(This post originally appeared on SlashData.co.)
The Rise of APIs for Non Developers
Or why the new API evangelists might not even need to code
Some years ago APIs were clearly built and branded for developers. The marketing playbook of an API first company was straightforward: sponsor developer events and send developer evangelists around the world to attend hackathons and conferences.
But the market is maturing and what was considered as products for developers only now appeals to many more profiles. [tweetable]APIs are starting to fill the toolboxes of many marketing, sales and support teams[/tweetable]. The line between pure API and pure SaaS product is blurring and this trend will accelerate and give birth to great companies.
First lets see what are the consequences at the product and distribution levels.
Product: more touchpoints with more users
The most obvious evolution in term of product is how users can interact with APIs: before it was mainly through a terminal or an IDE (a.k.a a code editor, where developers write code) and now it’s also through platform plugins, widgets, messaging bots and drag and drop interfaces, which are democratizing the way we use APIs.
Let me take some examples to illustrate it.
Clearbit is probably the best example of this new generation of API startups which are built to ride this trend. It offers a classic API for developers but also many platform plugins and widgets ready to use “out of the box” for SalesForce, Slack, Google Spreadsheet, Gmail, Marketo, close.io etc… without touching a line of code.
In the same category Email Hunter is also an interesting example of an API first startup with a great Google Chrome extension.
Timekit is an availability & scheduling API which lets you build real-time booking solutions without reinventing the wheel. Again, they offer a classic API for developers but also a customizable widget that anybody can use to integrate a booking calendar on their website.
Algolia is well known for its kickass developer API (we’re proud investors) but they also recently launched DocSearch, which lets you add search to your documentation without having to dig in their API at all (you share the url of your documentation, they crawl the pages and create your search index automatically).
Tray.io is an integration platform for connecting the tools you use every day. It’s a good example of a well designed drag and drop interface that you use to connect tools together.
I believe that we’ll see more and more of these interfaces to configure API products. I can totally imagine such an interface for Algolia where you drag’n drop the different elements of a page you want to index on a side bar that you order (to setup fields priority), then the pages are automatically crawled and your search widget is created.
Distribution: non developers are the new API evangelists
We’ve just seen how the products are impacted but the changes are obviously going beyond product. This democratization also impacts how these startups market their API and acquire customers.
I’ve personally witnessed several startups adopting Clearbit after it was initially brought by the sales or marketing team and not by the dev team.
API marketing / acquisition will not only be about sponsoring hackathons and sending developer evangelists to conferences but also about providing value to non developers and leverage them as internal evangelists.
It’s kind of funny to think that marketers and sales can bring APIs in their companies without the approval of developers first (what the developers actually do with the IT department :-)).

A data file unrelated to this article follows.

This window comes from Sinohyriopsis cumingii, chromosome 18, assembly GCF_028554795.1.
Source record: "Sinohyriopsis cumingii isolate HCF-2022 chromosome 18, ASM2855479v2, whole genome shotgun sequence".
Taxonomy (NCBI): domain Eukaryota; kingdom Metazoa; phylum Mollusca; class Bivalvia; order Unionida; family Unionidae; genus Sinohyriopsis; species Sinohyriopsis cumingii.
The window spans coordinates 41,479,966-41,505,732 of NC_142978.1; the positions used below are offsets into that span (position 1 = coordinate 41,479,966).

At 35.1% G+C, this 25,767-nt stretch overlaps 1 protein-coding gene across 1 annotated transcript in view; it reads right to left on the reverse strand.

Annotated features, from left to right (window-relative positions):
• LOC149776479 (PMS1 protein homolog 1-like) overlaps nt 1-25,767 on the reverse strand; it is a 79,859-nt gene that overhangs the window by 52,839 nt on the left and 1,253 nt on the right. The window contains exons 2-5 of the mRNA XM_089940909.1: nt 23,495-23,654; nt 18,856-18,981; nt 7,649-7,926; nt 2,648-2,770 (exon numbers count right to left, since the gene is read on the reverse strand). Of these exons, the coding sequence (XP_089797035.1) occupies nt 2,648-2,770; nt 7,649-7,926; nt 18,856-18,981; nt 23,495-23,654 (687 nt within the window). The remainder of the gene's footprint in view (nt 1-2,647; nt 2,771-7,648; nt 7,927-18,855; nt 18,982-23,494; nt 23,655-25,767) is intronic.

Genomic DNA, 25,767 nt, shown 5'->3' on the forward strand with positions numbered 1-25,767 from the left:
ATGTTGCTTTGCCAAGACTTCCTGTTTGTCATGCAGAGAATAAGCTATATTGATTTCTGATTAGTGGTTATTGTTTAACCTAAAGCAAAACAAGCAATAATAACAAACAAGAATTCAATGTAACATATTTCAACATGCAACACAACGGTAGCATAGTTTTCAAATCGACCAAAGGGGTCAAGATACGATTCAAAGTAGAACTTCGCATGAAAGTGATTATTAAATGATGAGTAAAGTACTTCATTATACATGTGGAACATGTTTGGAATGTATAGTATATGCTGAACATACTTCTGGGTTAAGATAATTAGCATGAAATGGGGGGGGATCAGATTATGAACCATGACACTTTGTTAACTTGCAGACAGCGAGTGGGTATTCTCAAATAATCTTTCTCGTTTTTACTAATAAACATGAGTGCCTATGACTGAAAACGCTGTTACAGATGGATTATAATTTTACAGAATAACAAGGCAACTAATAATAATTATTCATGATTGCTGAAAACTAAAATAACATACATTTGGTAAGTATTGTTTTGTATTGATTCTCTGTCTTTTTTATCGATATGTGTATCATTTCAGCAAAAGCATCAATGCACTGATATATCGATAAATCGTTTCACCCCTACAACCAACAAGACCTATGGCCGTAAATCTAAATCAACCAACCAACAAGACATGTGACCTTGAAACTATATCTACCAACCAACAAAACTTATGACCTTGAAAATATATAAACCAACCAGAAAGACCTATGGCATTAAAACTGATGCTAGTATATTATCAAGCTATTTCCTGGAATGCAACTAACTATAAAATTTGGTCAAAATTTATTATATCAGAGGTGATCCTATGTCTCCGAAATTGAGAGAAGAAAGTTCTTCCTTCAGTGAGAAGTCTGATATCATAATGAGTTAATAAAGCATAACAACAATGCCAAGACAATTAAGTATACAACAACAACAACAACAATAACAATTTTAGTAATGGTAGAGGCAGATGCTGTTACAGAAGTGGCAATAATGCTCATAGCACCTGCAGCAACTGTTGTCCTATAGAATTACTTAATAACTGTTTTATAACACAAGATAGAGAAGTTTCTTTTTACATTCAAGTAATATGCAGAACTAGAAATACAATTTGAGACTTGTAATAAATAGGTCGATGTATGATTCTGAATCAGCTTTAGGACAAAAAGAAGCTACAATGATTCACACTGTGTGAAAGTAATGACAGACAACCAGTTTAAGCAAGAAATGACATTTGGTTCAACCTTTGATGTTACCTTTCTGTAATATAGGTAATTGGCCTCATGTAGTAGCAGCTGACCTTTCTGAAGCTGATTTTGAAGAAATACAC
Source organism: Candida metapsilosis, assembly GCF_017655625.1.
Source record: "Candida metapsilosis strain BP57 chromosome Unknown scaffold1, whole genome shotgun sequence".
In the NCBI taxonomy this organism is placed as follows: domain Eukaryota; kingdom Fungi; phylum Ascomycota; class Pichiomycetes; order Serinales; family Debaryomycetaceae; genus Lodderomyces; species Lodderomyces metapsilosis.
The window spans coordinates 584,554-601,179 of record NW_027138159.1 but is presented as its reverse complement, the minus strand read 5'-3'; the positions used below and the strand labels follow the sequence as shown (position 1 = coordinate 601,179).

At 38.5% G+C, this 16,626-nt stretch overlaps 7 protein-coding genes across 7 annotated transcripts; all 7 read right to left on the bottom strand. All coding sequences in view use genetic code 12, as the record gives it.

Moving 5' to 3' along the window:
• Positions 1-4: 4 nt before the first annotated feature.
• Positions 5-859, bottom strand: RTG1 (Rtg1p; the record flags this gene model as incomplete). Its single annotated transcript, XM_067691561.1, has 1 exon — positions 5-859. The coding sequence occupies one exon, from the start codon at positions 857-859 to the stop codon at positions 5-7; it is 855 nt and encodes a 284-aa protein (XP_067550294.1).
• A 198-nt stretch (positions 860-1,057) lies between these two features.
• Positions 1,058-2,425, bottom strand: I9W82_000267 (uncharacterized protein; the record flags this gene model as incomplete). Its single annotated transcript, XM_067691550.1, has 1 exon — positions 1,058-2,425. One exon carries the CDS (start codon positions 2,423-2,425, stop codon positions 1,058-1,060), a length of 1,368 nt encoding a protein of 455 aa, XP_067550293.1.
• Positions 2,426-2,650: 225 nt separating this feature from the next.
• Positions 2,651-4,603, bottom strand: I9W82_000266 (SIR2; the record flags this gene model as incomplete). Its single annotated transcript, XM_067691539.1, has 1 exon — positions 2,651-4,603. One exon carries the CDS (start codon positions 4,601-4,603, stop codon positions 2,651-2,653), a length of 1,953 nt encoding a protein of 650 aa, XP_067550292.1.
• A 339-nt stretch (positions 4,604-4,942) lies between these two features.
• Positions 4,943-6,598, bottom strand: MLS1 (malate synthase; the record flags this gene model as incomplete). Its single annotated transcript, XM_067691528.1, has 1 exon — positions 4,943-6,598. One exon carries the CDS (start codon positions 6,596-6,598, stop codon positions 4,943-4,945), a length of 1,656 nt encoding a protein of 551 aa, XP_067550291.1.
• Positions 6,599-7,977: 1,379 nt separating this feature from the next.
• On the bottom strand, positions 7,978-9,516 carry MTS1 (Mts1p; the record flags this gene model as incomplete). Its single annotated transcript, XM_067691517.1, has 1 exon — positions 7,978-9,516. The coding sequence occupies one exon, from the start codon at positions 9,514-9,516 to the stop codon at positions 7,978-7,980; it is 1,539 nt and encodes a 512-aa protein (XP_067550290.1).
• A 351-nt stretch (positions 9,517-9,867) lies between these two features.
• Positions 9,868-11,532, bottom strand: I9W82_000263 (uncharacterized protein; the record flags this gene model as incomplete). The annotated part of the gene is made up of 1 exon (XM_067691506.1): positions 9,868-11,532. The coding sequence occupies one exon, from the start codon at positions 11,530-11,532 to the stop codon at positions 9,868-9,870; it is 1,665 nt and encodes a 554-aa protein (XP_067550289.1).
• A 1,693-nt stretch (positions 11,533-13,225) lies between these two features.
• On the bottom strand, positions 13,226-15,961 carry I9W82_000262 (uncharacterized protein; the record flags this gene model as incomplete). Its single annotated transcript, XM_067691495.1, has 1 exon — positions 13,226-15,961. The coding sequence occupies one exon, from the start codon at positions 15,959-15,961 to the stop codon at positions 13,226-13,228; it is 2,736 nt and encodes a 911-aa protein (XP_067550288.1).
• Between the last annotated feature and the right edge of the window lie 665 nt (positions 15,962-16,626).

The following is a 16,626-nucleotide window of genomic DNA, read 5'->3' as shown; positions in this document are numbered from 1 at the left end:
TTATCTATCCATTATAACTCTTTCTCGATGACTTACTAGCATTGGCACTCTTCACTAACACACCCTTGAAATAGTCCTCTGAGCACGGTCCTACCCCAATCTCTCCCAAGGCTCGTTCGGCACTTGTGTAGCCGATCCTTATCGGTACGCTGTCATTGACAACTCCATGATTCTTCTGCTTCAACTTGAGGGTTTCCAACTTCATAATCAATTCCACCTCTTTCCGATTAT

But make no mistake, these [tweetable]startups need to provide an awesome API to convince developers to really close the loop[/tweetable]. Developers are of course still at the heart of these products.
Is it a real trend or fad?
I believe this is a real trend. I think we’ll see an increasing number of this new breed of API startups for which the line between pure API and SaaS is blurring. This trend is driven by several factors.
The traditional SaaS product model has limitations
In many software categories (Marketing, Sales, Support etc…) there is no shortage of SaaS. And plenty are really good.
But at the same time I’m still hearing many people complaining that SaaS X or Y is cool but does not fulfill all their needs and that they are looking for a better solution blablabla.
The truth is that traditional SaaS products cannot answer 100% of the needs of every company. This is a compromise inherent to a product model where the features are packaged and organized the same way for every customer (very little product customization).
If a SaaS can cover 80% of your needs it’s already huge. The 20% of “frustration” left are due to the fact that every company is different so you need a bit of customization. And this new breed of APIs are perfect to to cover these 20%.
This is exactly what happens with Clearbit. Most of the startups that I know and which are using it didn’t replace all their sales and contact management tools with Clearbit. They just leverage the flexibility of its API and widgets to solve the 20% of uncovered needs or to enhance the products they already use.
And this approach would be interesting for many more categories. I cannot wait to see the Clearbit of customer support (please drop me an email if you see that firstname.lastname@example.org).
We’re reaching a critical mass of B2B platforms
SalesForce, Google Gmail — Spreadsheets — Docs and Analytics, Slack, Marketo… the number of mature B2B platforms is only increasing and this is great for the democratization of APIs at several levels:
My 2 cents:
As usual don’t hesitate to share your thoughts in the comments or to send me an email at email@example.com, especially if you are an API startup 🙂
The post was originally posted on Medium.com
Clement Vouillon senior research analyst at point Nine Capital